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Suu Kyi calls for ILO to do more for Burma


Chiang Mai (Mizzima) – Pro-democracy leader Aung San Suu Kyi has called on the International Labour Organization (ILO) to expand its activities in Burma and said workers should be allowed to form trade unions in her country.

Aung San Suu Kyi, the leader of the National League for Democracy. Photo: MizzimaOn Monday, during the ILO 100th General Assembly held in Geneva, Suu Kyi, speaking through a video message to delegates, made a special appeal for her country. Burma, she said, was once thought of as ‘most likely to succeed in Southeast Asia,’ but it had now ‘fallen behind almost all the other nations in this region’.

Speaking to the meeting with the theme ‘Building a Future with Decent Work’, she noted the ‘hunger of our people for a society secured by acceptable norms of social justice joined to political and economic progress’.

She said, ‘We look to the ILO to expand its activities in Burma to help usher in an era of broad-based social justice in our country. We are particularly concerned that our workers should be enabled to form trade unions, concerned with the highest international standards as soon as possible’.

Suu Kyi welcomed the ILO ‘attempt to eliminate forced labour and the recruitment of child soldiers’, and expressed her hope for ‘progressively closer cooperation’ between the labour rights organisation and those committed to improving conditions in Burma.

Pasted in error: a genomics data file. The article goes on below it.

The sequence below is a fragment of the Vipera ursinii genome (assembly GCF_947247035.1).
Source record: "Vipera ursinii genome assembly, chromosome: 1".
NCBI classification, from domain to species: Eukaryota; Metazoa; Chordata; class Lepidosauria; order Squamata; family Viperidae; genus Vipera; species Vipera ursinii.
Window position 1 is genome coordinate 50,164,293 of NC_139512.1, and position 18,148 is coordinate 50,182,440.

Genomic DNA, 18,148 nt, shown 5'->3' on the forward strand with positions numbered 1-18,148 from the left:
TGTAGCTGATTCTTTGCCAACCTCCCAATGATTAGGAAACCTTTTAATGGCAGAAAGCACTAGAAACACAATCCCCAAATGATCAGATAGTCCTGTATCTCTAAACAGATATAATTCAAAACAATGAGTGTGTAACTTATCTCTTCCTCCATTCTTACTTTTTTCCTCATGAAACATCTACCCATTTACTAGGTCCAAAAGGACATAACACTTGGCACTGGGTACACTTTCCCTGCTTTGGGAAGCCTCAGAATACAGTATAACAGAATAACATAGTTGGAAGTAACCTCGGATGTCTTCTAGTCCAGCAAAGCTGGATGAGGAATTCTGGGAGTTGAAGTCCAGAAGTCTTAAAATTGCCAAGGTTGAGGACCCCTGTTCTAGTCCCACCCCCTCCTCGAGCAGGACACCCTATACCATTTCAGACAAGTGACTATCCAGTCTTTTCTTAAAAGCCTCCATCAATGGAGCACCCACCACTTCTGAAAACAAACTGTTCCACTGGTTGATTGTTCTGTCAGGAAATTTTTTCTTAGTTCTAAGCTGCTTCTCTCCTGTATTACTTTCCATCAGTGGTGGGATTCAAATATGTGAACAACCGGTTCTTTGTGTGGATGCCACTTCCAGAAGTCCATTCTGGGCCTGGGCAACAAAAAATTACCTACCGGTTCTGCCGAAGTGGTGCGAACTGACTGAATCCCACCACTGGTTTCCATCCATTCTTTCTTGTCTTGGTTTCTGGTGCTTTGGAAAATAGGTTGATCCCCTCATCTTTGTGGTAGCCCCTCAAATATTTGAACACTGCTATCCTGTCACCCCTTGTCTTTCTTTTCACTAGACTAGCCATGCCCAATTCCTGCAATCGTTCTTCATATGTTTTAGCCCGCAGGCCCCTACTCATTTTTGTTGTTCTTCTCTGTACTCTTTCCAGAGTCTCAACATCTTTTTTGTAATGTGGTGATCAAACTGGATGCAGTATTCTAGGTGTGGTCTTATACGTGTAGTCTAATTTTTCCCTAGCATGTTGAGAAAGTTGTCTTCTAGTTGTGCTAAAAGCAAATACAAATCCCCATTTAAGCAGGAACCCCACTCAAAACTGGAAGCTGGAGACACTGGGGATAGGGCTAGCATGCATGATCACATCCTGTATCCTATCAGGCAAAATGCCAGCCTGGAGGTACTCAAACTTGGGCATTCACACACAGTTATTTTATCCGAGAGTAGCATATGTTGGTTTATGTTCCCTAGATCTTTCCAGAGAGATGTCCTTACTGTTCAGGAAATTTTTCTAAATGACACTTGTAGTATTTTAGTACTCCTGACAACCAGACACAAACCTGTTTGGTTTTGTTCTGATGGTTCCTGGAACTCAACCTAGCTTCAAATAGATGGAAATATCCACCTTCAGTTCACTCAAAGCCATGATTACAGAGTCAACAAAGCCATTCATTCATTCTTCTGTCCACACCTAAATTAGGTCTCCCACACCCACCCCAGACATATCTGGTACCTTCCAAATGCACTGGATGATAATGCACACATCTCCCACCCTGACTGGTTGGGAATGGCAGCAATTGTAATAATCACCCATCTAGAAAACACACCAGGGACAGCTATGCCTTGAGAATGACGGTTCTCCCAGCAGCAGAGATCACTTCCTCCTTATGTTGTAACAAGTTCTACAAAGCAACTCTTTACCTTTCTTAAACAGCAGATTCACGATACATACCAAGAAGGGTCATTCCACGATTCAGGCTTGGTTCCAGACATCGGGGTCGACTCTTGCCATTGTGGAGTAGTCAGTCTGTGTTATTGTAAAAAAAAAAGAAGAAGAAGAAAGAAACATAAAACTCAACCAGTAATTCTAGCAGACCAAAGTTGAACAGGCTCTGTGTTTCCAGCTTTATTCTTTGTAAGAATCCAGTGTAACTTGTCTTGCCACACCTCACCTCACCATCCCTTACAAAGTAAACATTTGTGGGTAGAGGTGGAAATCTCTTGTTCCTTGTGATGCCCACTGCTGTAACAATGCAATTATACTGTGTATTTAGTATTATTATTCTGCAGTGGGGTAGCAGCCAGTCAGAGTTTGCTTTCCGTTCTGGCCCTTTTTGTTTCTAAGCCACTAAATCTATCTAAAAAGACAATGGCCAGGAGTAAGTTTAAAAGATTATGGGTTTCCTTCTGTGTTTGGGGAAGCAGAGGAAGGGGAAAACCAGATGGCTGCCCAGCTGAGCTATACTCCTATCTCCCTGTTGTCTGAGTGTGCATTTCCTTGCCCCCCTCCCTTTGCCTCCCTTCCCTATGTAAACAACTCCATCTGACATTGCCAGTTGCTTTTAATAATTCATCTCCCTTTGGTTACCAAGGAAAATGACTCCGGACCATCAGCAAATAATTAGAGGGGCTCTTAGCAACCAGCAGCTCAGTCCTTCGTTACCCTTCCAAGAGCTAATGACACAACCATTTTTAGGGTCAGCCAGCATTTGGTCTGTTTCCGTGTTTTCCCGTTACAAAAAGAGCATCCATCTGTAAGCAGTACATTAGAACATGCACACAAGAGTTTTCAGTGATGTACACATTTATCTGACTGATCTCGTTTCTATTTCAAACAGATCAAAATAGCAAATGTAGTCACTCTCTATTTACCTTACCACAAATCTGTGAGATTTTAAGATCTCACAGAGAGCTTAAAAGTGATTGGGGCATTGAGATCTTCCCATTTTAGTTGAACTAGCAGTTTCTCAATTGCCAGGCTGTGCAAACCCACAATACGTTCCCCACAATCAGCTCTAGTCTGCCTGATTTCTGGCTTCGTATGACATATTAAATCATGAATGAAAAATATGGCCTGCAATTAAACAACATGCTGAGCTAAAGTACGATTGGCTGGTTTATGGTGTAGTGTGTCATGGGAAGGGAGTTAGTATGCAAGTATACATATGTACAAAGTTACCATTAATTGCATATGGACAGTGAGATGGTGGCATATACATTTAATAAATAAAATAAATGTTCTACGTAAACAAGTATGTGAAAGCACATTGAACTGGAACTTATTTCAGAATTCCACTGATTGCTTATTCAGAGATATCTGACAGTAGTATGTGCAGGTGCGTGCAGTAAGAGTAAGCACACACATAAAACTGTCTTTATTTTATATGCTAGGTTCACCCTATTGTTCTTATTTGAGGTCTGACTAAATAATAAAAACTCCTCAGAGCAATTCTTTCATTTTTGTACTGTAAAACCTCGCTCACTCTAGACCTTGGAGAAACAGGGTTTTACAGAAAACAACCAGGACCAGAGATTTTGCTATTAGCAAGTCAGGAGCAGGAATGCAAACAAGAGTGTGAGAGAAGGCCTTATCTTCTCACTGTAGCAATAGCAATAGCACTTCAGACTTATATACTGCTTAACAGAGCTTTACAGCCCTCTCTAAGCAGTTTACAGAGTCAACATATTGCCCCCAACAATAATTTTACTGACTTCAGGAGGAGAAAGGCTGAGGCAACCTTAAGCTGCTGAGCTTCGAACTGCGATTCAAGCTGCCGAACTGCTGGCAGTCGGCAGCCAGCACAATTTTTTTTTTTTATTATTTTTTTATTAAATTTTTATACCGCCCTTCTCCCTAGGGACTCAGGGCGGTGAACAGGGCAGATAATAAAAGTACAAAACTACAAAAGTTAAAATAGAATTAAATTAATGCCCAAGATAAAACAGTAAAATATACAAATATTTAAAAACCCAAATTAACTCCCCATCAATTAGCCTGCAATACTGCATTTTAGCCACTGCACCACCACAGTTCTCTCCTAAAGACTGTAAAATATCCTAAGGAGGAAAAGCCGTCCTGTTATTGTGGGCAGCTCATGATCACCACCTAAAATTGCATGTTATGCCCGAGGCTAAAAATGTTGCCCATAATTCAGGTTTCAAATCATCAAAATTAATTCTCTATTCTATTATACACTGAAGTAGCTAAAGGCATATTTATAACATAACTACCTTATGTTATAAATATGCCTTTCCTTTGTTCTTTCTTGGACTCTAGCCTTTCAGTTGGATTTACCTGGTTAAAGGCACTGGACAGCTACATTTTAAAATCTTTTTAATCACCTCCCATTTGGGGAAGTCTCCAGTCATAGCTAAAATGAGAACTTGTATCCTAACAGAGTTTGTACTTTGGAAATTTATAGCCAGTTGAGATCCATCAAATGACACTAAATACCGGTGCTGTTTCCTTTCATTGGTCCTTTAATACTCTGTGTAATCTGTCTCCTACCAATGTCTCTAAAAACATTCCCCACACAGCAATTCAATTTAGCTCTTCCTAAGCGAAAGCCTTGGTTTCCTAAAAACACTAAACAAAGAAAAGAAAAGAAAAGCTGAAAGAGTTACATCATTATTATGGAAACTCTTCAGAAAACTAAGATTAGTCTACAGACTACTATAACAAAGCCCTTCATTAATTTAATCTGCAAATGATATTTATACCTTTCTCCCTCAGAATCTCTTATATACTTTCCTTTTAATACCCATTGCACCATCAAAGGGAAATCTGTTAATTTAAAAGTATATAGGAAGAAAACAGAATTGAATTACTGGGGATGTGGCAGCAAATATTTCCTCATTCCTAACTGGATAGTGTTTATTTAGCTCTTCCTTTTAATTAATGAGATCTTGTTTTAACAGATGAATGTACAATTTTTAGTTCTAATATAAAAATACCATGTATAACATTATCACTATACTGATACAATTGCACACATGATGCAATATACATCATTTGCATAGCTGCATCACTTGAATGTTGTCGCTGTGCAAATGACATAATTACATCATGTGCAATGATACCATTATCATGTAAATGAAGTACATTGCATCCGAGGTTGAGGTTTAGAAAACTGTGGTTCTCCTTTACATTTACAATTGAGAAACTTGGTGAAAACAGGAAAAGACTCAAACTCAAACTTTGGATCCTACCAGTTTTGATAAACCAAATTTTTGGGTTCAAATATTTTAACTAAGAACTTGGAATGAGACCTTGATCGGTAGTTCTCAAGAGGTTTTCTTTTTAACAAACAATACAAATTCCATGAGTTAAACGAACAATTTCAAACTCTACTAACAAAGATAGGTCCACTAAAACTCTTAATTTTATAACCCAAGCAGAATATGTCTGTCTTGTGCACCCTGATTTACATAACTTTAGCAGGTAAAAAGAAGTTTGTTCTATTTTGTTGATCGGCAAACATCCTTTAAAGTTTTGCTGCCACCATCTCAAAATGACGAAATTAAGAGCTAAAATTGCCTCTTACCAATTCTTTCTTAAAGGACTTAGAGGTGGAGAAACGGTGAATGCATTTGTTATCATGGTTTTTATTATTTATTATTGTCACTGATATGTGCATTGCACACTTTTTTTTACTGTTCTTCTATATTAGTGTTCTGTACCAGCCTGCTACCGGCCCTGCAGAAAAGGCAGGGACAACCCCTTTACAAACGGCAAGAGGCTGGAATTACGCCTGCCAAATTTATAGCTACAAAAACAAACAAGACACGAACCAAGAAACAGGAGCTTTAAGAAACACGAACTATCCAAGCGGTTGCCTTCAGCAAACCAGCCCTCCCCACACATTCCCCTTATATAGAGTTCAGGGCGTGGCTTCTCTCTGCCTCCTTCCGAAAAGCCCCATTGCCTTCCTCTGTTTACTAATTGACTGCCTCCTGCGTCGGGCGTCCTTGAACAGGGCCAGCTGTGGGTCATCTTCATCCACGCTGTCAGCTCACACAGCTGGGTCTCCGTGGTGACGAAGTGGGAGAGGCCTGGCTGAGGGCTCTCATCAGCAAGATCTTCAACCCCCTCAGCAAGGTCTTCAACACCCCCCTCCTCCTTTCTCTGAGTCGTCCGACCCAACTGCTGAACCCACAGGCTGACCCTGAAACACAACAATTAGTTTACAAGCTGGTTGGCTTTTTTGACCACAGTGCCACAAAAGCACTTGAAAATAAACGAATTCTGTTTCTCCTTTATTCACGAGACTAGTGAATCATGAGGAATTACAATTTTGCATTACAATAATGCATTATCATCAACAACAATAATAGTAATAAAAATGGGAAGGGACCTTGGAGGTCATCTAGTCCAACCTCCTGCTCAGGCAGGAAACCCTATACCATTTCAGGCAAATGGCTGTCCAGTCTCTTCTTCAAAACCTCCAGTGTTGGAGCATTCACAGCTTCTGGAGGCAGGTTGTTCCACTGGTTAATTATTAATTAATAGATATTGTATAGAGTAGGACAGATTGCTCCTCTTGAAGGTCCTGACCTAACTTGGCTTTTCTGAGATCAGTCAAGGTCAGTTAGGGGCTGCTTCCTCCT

Suu Kyi said labour rights are integral to the triumphant development of a nation, and she stressed ‘the declaration of faith of the ILO that failure in one nation raises obstacles in the way of progress in all other nations’.

The pro-democracy leader said, ‘Burma must not be allowed to fail and the world must not be allowed to fail Burma’.

In addition to the video message from the Burmese opposition politician, head of governments as well as other international leaders will address the ILO conference this week. The ILO will also host a series of high-level panel discussions examining the global jobs crisis, and the need for balanced growth and decent work.


Last Updated ( Tuesday, 14 June 2011 13:29 )  
The Kachin’s last stand
Since October this year, Burma has been in a state of civil war, with fighting between Burmese military and armed ethnic rebels. The ruling junta started a crackdown on these armed groups.

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